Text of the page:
Reorganize Your Warehouse

Often as operations grow, a company’s warehouse management does not keep up.

By making physical changes to a warehouse’s storage space as well as applying improved organization strategies, existing space can often be much more efficiently utilized.

Changes such as investing in shelving to take full use of vertical space, placing more frequently needed inventory in easier-to-access locations, and using containers to hold certain items, storage capacity, and efficiency can often be greatly increased, and both labor and storage costs can be driven down.

Reduce Inventory On Hand

Though a just-in-time inventory strategy in which only the bare minimum amount of inventory is necessary may not be feasible for all companies, often, businesses may hold on to more stock than they need to avoid lost sales opportunities.

By examining historical sales trends, management can determine an optimal level of inventory to keep on hand as well as appropriate reorder points.

With accurate forecasting of demand, products with a lower level of demand can be held in reduced quantity, making room for a larger stock of faster-moving inventory.

With this information, a company can optimize its stock of inventory to avoid overstocking inventory while preventing lost sales opportunities.

Accelerate Inventory Turnover Times

Holding costs increase the longer inventory remains unsold, and these can grow quickly if inventory becomes incapable of being sold and generating revenue.

Perhaps the best way to reduce holding costs is to reduce your inventory holding period.

By analyzing trends and only holding onto inventory for the sales period, working with suppliers for optimal inventory lead times, and avoiding holding onto dead and excess inventory, turnover times can be kept to a minimum.

By keeping inventory turnover short, holding costs can be reduced, and inventory can be sold at its highest value.

When a company finds its inventory is moving too slowly, tactics such as promotions and bundles can help to clear it out.

Improve Inventory Management

Often one of the primary factors keeping inventory holding costs at a high level is inadequate inventory management.

Improved tracking of inventory, such as through the use of inventory management software, can help to track what is in stock and what is on order and where items are currently located.

This can help to ensure that the company is aware when inventory is present and is capable of ordering new stock at an optimal recording point.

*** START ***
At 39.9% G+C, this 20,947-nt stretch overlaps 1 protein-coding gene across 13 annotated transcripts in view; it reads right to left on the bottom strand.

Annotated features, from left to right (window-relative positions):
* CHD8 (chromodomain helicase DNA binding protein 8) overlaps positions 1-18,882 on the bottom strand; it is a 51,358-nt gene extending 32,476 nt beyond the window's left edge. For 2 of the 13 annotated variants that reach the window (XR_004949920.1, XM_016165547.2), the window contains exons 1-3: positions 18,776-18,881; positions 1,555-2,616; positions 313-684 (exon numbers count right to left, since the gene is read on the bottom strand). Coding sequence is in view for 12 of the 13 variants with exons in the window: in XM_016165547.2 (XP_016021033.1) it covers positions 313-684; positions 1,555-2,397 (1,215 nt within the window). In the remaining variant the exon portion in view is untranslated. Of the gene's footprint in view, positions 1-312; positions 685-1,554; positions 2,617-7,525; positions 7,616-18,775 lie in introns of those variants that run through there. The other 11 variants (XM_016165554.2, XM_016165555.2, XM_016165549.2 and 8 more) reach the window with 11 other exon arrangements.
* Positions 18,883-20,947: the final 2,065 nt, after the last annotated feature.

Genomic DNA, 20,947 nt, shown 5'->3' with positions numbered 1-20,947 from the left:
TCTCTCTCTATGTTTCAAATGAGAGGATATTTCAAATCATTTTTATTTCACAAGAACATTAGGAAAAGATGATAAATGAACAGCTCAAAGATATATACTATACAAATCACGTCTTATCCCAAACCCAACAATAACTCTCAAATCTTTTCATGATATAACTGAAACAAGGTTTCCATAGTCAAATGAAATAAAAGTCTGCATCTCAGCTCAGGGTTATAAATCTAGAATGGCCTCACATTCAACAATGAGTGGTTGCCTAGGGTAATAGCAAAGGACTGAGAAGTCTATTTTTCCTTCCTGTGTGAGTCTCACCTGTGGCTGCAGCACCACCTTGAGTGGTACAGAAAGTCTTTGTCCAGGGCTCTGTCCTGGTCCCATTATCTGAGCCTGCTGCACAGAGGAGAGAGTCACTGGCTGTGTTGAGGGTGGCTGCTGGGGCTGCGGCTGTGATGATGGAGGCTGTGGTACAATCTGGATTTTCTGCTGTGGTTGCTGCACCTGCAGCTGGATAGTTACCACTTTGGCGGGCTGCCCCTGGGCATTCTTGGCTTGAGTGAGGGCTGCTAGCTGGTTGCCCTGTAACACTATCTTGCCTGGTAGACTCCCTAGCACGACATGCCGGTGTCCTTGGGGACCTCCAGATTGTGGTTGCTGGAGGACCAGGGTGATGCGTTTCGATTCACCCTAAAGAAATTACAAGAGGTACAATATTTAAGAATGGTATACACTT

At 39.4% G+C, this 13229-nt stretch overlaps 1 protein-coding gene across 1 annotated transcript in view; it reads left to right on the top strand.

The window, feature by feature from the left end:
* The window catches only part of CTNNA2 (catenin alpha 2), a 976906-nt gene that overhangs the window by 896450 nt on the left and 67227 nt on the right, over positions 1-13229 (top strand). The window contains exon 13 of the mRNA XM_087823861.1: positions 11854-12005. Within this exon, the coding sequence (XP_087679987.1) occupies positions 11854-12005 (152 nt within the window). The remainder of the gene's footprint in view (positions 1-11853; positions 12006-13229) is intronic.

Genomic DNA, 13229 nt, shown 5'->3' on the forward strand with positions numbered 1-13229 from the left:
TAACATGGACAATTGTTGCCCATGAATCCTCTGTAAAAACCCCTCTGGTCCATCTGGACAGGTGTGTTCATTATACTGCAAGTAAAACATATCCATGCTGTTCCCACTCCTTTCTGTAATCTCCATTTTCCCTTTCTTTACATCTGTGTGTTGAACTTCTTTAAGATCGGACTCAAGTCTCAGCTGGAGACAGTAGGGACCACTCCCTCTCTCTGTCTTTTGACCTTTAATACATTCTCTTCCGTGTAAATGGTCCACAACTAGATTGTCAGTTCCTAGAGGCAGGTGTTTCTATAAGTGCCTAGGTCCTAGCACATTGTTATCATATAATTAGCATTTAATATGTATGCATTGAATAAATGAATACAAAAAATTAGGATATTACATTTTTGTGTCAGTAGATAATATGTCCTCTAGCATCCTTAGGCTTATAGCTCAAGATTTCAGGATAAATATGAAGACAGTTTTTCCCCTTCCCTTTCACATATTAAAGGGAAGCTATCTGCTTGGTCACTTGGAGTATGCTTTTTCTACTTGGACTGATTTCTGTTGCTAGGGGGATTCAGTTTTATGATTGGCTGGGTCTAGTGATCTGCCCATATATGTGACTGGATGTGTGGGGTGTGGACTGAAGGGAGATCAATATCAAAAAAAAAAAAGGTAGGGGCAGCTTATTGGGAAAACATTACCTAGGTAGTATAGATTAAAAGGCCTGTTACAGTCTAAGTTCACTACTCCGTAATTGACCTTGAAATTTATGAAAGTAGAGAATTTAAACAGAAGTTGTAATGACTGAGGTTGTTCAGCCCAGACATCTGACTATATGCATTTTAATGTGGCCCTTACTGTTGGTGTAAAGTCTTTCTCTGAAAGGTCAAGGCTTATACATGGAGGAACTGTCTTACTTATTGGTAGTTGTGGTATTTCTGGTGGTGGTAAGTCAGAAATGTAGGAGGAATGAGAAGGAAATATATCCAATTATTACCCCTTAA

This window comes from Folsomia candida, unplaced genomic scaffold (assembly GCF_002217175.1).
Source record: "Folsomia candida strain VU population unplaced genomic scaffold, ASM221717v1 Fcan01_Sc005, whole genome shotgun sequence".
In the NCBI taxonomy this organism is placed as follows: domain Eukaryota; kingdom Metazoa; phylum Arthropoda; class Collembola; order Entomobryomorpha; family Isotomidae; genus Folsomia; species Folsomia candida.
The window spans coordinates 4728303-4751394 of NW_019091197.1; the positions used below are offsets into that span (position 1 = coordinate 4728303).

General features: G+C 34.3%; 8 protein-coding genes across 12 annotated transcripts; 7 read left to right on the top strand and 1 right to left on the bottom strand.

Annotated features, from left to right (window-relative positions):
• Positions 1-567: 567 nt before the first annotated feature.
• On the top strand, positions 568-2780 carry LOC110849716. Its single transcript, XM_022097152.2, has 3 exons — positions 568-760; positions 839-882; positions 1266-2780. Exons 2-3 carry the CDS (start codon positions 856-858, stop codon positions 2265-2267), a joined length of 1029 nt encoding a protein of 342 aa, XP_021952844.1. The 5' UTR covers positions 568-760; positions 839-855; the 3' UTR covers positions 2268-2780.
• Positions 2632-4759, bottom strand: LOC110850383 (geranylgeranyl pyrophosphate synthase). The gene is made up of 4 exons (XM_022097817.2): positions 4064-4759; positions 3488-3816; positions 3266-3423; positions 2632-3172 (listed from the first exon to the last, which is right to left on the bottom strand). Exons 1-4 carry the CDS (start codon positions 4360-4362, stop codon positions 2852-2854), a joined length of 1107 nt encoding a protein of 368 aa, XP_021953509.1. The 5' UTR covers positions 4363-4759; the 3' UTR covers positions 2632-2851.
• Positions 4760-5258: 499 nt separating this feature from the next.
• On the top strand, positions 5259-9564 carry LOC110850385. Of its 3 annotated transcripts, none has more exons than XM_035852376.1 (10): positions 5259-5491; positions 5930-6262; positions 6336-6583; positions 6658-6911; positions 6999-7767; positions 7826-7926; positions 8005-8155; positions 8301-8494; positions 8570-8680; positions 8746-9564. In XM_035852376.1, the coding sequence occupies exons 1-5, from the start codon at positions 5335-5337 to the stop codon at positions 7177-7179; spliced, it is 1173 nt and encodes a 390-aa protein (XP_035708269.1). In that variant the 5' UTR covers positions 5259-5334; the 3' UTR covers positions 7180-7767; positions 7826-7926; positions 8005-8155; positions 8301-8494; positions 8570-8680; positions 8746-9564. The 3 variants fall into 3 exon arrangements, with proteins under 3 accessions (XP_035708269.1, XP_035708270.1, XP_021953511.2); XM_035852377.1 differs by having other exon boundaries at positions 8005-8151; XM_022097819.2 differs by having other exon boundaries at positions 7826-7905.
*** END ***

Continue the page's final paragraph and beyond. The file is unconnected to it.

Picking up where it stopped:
This can also reduce labor costs associated with moving inventory in and out of the warehouse by tracking precisely where inventory is located.

Example of Holding Costs

As an example of holding costs, let’s assume that the XYZ Electronics Retail company stores its inventory in a warehouse that it leases.

XYZ is responsible not only for paying rent on the location but also for utilities and insurance for the building.

In addition, because the inventory XYZ Electronics stores in the warehouse have a high value, it pays security to guard its merchandise.

XYZ must also pay staff to move inventory it purchases into the warehouse and then transport it out again once it is needed to stock the retailer’s shelves.

At all of these points, the company faces a risk of damage to the merchandise; plus, because electronics advance so quickly, XYZ’s merchandise depreciates rapidly during the period it is held.

Conclusion

Holding costs are a critical component of a company’s total cost of doing business.

By regularly calculating holding costs, it is possible to identify inefficiencies that reduce profit and provide valuable data for making financial decisions.

By reducing holding costs, profit margins can be improved, and cash flow can be freed up for other uses, including further investment in growth and reduced product pricing.

Key Takeaways

  • Holding costs are the sum of all costs involved in storing unsold inventory.
  • Holding costs include the storage, insuring, damage and spoilage, depreciation, and labor associated with storing unsold inventory.
  • Managing holding costs is an important component of the supply chain management strategy.

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  1. Cornell Law School "Duality in staffing problems: Between holding costs and waiting constraints" Page 1 - 35. August 11, 2022